Sometimes it happens that you become one, in some rare moment. Watch the ocean, the tremendous wildness of it–and suddenly you forget your split, your schizophrenia; you relax. Or, moving in the Himalayas, seeing the virgin snow on the Himalayan peaks, suddenly a coolness surrounds you and you need not be false because there is no other human being to be false to. You fall together. Or, listening to beautiful music, you fall together. Whenever, in whatsoever situation, you become one, a peace, a happiness, a bliss, surrounds you, arises in you. You feel fulfilled. There is no need to wait for these moments–these moments can become your natural life. These extraordinary moments can become ordinary moments – that is the whole effort of Zen. You can live an extraordinary life in a very ordinary life: cutting wood, chopping wood, carrying water from the well, you can be tremendously at ease with yourself. Cleaning the floor, cooking food, washing the clothes, you can be perfectly at ease–because the whole question is of you doing your action totally, enjoying, delighting in it.
Osho Dang Dang Doko Dang Chapter 3
This figure walking in nature shows us that beauty can be found in the simple, ordinary things of life. We so easily take this beautiful world we live in for granted. Cleaning the house, tending the garden, cooking a meal–the most mundane tasks take on a sacred quality when they are performed with your total involvement, with love, and for their own sake, without thought of recognition or reward. You are facing a time now when this easy, natural and utterly ordinary approach to the situations you encounter will bring far better results than any attempt on your part to be brilliant, clever, or otherwise extra-ordinary. Forget all about making headlines by inventing the latest widget, or dazzling your friends and colleagues with your unique star quality. The special gift you have to offer now is presented best by just taking things easily and simply, one step at a time.
Well, shiver me timbers, do I need this tattoed on my forehead or what?
My primary and secondary education came from a swanky private school whose motto was, Teach us delight in simple things. Now, obviously, this was not something that came naturally to any of the students in my school nor was it encouraged in us to engender. Rather, it was not until I got to college (another swishy locale disguised as Everyman’s College) that I began to learn the meaning of simplicity, humility, consciousness, and presence. Since then, I hate to admit that I’ve had an ongoing struggle between the habits learned in childhood with the lessons learned later on. While I strive daily to find delight in the mundane and ordinary, I do find my mind slipping at times, wishing for more grandiose circumstances, people, or places. It’s embarrassing to admit, for sure. But human, I suppose.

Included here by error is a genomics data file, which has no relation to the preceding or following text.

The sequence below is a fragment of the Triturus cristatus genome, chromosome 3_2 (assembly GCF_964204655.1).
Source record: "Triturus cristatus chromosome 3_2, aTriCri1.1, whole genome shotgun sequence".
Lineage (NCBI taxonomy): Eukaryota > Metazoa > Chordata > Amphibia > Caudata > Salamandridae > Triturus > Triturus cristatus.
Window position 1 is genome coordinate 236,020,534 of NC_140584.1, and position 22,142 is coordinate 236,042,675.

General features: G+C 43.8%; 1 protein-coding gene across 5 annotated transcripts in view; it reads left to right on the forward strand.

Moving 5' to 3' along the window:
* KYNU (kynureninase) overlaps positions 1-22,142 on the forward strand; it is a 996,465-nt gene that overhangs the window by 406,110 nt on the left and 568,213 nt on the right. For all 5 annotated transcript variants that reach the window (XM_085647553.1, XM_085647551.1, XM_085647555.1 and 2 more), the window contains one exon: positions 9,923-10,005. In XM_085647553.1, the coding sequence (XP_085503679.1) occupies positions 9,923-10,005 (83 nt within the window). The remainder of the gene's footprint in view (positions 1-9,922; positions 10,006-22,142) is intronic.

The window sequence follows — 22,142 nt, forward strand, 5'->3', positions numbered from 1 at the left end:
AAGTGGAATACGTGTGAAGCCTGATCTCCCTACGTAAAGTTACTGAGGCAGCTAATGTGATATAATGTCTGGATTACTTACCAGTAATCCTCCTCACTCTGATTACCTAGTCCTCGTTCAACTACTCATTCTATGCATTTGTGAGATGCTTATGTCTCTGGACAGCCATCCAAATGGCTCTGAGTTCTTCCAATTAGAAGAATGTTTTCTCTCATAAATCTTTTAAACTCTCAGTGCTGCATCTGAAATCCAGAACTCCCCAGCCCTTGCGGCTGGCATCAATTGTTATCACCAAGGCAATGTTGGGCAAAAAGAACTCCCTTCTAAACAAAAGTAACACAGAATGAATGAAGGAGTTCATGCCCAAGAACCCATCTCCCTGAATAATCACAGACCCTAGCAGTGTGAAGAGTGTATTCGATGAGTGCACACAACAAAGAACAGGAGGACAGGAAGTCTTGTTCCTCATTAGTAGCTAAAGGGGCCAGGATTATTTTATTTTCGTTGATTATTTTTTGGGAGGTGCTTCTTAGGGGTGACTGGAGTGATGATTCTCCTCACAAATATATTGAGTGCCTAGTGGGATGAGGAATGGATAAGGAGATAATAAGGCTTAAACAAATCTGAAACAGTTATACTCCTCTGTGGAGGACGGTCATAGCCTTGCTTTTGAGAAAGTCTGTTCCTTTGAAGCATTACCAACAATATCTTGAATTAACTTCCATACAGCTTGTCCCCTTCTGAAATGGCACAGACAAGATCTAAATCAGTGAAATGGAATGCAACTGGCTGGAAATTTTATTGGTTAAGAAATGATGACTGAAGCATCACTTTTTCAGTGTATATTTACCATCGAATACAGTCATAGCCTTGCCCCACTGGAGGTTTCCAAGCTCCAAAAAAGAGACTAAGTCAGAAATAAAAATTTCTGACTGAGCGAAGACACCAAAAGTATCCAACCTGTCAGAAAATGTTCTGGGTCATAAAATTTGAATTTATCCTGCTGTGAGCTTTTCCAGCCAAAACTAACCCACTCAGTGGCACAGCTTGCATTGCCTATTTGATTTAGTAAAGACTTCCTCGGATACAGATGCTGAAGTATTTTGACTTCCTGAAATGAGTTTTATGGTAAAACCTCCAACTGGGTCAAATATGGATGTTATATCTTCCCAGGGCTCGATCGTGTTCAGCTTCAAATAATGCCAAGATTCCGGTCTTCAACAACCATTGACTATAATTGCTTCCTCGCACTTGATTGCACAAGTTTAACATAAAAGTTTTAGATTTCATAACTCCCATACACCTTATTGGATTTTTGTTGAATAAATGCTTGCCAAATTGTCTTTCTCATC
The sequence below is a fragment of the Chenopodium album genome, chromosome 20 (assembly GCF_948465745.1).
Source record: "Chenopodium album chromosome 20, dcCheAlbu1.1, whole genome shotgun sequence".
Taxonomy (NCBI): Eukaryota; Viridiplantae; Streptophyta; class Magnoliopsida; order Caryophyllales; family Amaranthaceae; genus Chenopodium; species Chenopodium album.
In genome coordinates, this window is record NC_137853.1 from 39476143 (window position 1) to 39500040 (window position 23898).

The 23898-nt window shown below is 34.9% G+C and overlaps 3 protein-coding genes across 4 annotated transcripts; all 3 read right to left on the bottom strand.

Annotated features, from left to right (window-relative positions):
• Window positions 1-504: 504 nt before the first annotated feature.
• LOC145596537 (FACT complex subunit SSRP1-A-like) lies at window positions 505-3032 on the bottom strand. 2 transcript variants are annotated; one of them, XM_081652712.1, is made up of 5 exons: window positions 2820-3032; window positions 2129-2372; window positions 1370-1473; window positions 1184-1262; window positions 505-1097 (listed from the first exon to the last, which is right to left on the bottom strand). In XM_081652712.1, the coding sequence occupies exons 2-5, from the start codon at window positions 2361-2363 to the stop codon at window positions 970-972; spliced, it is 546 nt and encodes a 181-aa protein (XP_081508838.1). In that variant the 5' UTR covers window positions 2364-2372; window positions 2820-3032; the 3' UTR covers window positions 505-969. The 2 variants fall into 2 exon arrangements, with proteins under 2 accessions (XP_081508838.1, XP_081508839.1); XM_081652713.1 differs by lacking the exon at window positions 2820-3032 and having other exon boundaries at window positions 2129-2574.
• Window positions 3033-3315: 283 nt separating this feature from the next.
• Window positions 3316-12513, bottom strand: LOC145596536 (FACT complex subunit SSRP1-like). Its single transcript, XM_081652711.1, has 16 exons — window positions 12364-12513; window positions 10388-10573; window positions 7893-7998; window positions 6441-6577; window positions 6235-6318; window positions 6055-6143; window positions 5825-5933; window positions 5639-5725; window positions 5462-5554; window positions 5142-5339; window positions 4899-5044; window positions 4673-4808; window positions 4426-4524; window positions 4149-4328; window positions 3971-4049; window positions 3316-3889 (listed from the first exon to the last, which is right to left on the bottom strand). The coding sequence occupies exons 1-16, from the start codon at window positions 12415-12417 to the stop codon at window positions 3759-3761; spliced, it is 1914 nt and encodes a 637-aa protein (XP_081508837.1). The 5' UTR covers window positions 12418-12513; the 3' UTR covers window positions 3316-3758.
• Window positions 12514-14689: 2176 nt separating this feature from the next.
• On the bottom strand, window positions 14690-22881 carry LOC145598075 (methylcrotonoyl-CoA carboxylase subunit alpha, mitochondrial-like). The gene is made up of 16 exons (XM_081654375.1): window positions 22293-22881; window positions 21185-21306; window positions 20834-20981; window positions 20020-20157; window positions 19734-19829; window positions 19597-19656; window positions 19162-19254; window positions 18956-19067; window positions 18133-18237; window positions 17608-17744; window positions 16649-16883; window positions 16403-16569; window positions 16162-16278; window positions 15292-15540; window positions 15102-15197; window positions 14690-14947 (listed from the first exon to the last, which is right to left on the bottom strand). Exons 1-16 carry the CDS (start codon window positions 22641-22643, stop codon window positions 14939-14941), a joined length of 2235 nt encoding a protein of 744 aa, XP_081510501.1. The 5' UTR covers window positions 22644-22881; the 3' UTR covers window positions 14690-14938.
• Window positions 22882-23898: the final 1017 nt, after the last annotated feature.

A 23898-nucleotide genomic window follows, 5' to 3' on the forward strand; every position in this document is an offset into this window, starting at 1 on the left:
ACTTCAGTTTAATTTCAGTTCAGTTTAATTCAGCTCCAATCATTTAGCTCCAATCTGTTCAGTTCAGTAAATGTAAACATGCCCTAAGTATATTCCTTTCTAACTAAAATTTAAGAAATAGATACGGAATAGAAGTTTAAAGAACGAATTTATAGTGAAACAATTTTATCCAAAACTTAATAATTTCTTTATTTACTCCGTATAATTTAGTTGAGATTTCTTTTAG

I long to be content with gardening, folding laundry, sitting here at this computer, picking up dog poop. I know that there has to be a loss of ego to achieve that, though. I do believe that I am on a journey and I do have a certain compassion for that process; I am okay with not having lost my ego yet. But I am comforted with the knowledge that I, logically, know the difference between my ego and universal consciousness. One day I will get there…
In the meantime, I must just breathe and remember there is beauty in everything…
Recap of Day 16: Man, was I out of it and fatigued yesterday! And a wonky appetite to boot. Usually, I am Master of the Clean Plate. Not so much these days. I’m just less hungry, which is totally bizarre for this beast (in actuality, it’s the result of my growing belly, which is putting pressure on everything). I was blessed with a reprieve when the electricity went out on the whole campus, thereby shutting us down for the day – woot! I got to go home, play with dogs, set BD loose to work, and then take in a fantastic author reading at the neighborhood library. A really super evening. When I got home, I’d been asked to submit two short articles by the editor of the blog I write for, which is good (I like money), but which is bad (I don’t have time).
This morning, everything looked great at the clinic. Mary, the nurse, said I’m an “overachiever” in terms of my eggs – I’m a total sucker for compliments, even stupid ones about my eggs. The biggest follicles are now 17 – they only went up by .5!! Argh. Mary’s now guessing that the retrieval will take place on Sunday or Monday. I was so looking forward to Saturday, so I’m a little bummed. But, I’m going to continue to put my energy into those little buggers and make them grow fast fast FAST. Saturday or bust. Now that my estrogen has gone down, I’m going to start the Follistim and Menopur again tonight – let’s hope that gets those little puppies to surge…